At Tuesday’s meeting of the Maumee Watershed Conservancy District, board members were given a review of Stantec’s best plan for reducing flood damage when heavy rains fall in the watershed.
The recommendations remain basically the same as last year’s, but have been revised to take into consideration some of the concerns from stakeholders, new data and analysis.
Stantec had already proposed replacing the Army Corps of Engineers’ idea of a 9-plus mile diversion channel with three dry storage basins, south of Findlay. But the basins weren’t embraced by all, especially those whose land was involved, and while Stantec stands by the concept, it appears it heard the concerns.
The draft report proposes reducing the size of two of the basins, which would decrease the amount of farmland needed and the number of residences and other structures that would need to be acquired.
The 100-page-plus draft (available at www.hancockcountyfindlay.com) is a lot to digest, but will provide a good guide for coming discussions. The conversation must begin soon.
While the first flood project, the widening and benching of a portion of the Blanchard River between the Norfolk Southern railroad bridge just west of downtown Findlay and Broad Avenue, is nearly shovel-ready, the next project will need to be vetted. With storage basins still on the table, someone or some group must find a way to bridge the various interests of Hancock County into a plan that the majority can support and ultimately finance.
The numbers are there to support some or all of Stantec’s recommendations. It remains to be seen how much community buy-in will result and which, if any, of the proposals advance.
The storage basin idea will never get unanimous support. No one idea would. The cost of the proposed plan (including the benching project) is now estimated at about $154 million. But the cost-benefit ratio has improved to 2.94, which means that for every $1 spent on the project, there will be a benefit of $2.94.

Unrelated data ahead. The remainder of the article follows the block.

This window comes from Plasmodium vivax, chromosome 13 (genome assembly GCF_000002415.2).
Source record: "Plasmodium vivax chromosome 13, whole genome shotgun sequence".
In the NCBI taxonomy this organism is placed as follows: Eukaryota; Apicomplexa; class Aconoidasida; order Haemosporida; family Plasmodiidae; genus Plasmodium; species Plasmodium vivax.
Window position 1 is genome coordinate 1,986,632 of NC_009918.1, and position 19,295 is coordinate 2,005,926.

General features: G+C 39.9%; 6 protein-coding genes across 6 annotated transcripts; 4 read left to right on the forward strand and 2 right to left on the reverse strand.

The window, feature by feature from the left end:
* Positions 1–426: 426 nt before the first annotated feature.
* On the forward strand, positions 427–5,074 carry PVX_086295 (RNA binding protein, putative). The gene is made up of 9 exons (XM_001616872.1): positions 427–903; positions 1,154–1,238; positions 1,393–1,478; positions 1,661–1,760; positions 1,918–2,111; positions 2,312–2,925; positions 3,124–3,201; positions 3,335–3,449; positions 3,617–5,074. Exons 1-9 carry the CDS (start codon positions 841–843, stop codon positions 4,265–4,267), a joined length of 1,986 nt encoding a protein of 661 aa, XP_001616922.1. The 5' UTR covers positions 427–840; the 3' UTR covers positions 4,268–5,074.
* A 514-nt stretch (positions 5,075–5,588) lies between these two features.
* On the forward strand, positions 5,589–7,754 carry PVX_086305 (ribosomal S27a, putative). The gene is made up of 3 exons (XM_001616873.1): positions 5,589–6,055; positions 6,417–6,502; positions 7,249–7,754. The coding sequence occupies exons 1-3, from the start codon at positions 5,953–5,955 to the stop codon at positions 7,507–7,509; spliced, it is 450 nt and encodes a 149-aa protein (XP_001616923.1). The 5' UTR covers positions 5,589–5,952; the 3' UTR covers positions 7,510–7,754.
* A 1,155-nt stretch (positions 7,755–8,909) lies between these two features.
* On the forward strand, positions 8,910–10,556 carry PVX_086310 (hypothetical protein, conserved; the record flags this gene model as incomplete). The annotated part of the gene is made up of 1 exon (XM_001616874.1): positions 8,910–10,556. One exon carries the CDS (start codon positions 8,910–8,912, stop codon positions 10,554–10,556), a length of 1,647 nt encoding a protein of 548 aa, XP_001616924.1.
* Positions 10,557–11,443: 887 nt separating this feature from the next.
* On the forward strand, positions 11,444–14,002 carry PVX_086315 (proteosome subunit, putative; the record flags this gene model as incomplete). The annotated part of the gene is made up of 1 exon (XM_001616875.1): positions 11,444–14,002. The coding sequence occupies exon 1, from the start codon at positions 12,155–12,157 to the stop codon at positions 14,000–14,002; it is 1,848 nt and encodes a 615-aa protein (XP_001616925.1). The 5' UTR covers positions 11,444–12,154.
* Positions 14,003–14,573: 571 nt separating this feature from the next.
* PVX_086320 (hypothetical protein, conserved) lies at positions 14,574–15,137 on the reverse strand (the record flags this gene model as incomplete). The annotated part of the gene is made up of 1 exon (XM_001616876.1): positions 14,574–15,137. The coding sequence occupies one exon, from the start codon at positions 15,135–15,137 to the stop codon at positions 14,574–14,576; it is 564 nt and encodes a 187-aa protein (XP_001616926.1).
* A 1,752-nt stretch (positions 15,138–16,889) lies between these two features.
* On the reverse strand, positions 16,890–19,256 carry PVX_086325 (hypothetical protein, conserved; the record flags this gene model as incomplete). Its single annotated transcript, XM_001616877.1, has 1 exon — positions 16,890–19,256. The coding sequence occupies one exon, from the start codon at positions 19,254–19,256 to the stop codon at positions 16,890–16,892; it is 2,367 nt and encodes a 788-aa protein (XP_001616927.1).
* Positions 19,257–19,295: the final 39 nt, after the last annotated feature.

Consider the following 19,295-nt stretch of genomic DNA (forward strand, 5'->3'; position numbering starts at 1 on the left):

Stantec has provided the engineering piece of the puzzle, the numbers and analysis. The political piece will be more challenging, but can be accomplished if county and city officials and other major stakeholders set aside personal agendas and work collectively to support a reasonable plan for the entire watershed, not just the city of Findlay or just rural interests.
We’ve already come further than any generation who has lived along the Blanchard River, in terms of flood control. A study conducted in the 1960s by the Army Corps of Engineers proposed flood walls and levees as a solution to flooding. That project was estimated to cost only $12.4 million, but by the mid-1960s, it died for lack of support.
Flood control in the Blanchard River watershed still has a lot of moving pieces and a long timeline. But it’s important to get it right, however long it takes. While the decision is ultimately in the hands of the conservancy board, it is unlikely any major project will get approved without considerable buy-in.
If there is a community that can sort through such a complex matter, it is this one. Let’s keep talking.